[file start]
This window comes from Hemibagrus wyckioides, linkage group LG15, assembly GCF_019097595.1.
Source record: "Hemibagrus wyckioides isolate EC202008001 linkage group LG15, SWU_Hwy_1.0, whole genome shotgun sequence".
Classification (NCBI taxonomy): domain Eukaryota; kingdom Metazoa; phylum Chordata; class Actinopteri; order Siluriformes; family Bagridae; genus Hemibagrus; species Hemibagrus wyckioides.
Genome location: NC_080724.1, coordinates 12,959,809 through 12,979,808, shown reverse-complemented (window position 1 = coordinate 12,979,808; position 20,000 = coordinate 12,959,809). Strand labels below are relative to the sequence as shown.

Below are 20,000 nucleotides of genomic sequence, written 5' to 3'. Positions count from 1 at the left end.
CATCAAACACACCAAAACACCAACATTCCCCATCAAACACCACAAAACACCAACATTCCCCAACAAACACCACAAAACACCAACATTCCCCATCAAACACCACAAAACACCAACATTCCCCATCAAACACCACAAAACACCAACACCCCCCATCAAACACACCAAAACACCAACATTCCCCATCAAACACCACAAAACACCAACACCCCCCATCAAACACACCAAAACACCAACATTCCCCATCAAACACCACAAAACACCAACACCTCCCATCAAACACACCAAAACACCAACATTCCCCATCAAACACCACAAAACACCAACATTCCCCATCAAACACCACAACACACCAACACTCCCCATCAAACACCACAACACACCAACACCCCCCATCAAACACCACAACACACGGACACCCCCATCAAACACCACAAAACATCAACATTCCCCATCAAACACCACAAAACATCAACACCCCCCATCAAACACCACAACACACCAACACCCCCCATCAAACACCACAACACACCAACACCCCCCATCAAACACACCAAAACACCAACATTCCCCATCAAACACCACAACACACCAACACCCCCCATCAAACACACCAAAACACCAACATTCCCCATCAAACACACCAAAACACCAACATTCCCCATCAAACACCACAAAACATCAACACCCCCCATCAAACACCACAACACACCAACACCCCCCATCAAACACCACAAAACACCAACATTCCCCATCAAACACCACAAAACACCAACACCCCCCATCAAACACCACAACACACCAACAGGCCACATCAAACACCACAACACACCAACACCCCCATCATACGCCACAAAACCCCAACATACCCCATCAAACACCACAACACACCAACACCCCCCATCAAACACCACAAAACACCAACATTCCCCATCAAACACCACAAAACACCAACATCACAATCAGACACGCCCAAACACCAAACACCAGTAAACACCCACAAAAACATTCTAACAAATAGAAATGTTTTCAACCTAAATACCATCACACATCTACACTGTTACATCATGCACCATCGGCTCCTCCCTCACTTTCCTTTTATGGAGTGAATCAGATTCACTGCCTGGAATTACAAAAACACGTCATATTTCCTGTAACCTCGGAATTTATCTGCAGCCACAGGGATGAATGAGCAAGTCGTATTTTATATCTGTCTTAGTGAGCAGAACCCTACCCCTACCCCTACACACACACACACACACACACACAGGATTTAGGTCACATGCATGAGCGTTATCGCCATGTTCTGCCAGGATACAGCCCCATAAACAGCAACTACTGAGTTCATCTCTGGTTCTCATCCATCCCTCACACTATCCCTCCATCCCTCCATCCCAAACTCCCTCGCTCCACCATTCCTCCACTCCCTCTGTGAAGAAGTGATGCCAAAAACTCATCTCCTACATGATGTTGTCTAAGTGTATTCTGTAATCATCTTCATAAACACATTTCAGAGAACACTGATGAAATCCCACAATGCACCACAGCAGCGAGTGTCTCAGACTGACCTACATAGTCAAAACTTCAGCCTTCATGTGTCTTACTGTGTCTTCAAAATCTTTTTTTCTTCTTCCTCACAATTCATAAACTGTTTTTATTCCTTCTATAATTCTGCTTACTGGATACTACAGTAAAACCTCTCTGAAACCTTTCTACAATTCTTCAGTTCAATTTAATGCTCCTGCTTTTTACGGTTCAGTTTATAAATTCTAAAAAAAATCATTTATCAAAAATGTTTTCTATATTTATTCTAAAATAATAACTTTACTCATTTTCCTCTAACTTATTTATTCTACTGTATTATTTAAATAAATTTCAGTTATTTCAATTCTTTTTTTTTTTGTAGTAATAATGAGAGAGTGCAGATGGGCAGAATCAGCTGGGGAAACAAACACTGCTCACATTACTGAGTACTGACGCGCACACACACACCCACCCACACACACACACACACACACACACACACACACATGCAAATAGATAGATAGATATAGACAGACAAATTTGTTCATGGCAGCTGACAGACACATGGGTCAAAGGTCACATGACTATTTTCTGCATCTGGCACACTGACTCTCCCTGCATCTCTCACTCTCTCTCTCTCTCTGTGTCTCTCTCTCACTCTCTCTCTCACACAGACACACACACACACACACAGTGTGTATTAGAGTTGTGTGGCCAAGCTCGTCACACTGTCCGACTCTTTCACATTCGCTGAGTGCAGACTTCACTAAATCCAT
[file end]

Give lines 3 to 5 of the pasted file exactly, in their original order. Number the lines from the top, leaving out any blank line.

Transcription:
Classification (NCBI taxonomy): domain Eukaryota; kingdom Metazoa; phylum Chordata; class Actinopteri; order Siluriformes; family Bagridae; genus Hemibagrus; species Hemibagrus wyckioides.
Genome location: NC_080724.1, coordinates 12,959,809 through 12,979,808, shown reverse-complemented (window position 1 = coordinate 12,979,808; position 20,000 = coordinate 12,959,809). Strand labels below are relative to the sequence as shown.

Below are 20,000 nucleotides of genomic sequence, written 5' to 3'. Positions count from 1 at the left end.